LIONS (The Beach)
On page 4 of Volume one, number one issue of Drag News,
March 4, 1955 there is a small, almost insignificant announcement: LAD’s Strip
Under Way. Secretary Bob Jerauld announces start of construction on their new
strip within the next few days. He later became secretary of the NHRA.
Bob was secretary of a group of 11 Long Beach area Lions clubs that banded together to build perhaps the most infamous of all drag strips: Lions. Or, to give it its correct name Lions Associated Drag Strip or, as it was generally known: The Beach.
The strip, on land leased from the Los Angeles Harbor Commission, was located between Santa Fe and Alameda Streets, about a mile north of Willow in Wilmington/Long Beach, Calif.
In the August 19 issue of Drag News it was announced that Mickey Thompson had been selected to be the new manager. Operations were expected to begin in September. Big news, of course, was the intention of using red, yellow and green lights operated by a hand-held switch. This, it was hoped, would eliminate anticipated flagman starts. Car classifications would be in accordance with the NHRA except for the addition of a dragster class.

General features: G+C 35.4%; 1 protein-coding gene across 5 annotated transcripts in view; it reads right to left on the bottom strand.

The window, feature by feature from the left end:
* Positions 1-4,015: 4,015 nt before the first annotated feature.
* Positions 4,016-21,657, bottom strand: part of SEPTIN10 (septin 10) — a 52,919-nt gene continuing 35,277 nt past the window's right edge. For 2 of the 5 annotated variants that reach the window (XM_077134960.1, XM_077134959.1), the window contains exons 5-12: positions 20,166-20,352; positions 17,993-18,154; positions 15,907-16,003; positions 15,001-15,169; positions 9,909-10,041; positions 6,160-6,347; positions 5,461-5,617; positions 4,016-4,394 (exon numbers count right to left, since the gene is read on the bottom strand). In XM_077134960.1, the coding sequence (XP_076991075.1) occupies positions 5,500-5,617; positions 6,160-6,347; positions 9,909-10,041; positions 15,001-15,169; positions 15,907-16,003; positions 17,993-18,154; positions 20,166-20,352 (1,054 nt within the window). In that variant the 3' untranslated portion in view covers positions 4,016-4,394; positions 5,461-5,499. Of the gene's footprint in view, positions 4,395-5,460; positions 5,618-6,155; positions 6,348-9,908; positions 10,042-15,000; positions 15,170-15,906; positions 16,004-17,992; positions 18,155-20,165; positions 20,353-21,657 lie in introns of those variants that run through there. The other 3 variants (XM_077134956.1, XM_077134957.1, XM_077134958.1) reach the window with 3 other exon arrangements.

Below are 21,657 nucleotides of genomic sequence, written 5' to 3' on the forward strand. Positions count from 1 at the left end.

Lions finally opened on October 9, 1955, actually a few weeks after the opening of another purpose built strip—San Fernando. Drag News described it as, “Probably one of the greatest auto racing spectacles in local history.” The place was packed. The pit gates had to be closed, officials had to limit the number of runs and the parking overflowed into the surrounding streets. Mickey announced he would double the number of bleachers.
A lot of drivers had problems with the lights so starter Ralph Helm resorted to the flags nevertheless some impressive times and speeds were recorded. Fritz Voigt was Top Eliminator with a speed of 131.38 mph but top speed went to Ed Losinski who ran an impressive 151.26 mph. Low E.T. was 10.54 set by Lloyd Scott driving the Howard and Weiand Special “Bustle Bomb.”
The Last Drag Race was the weekend of Dec 1-2, 1972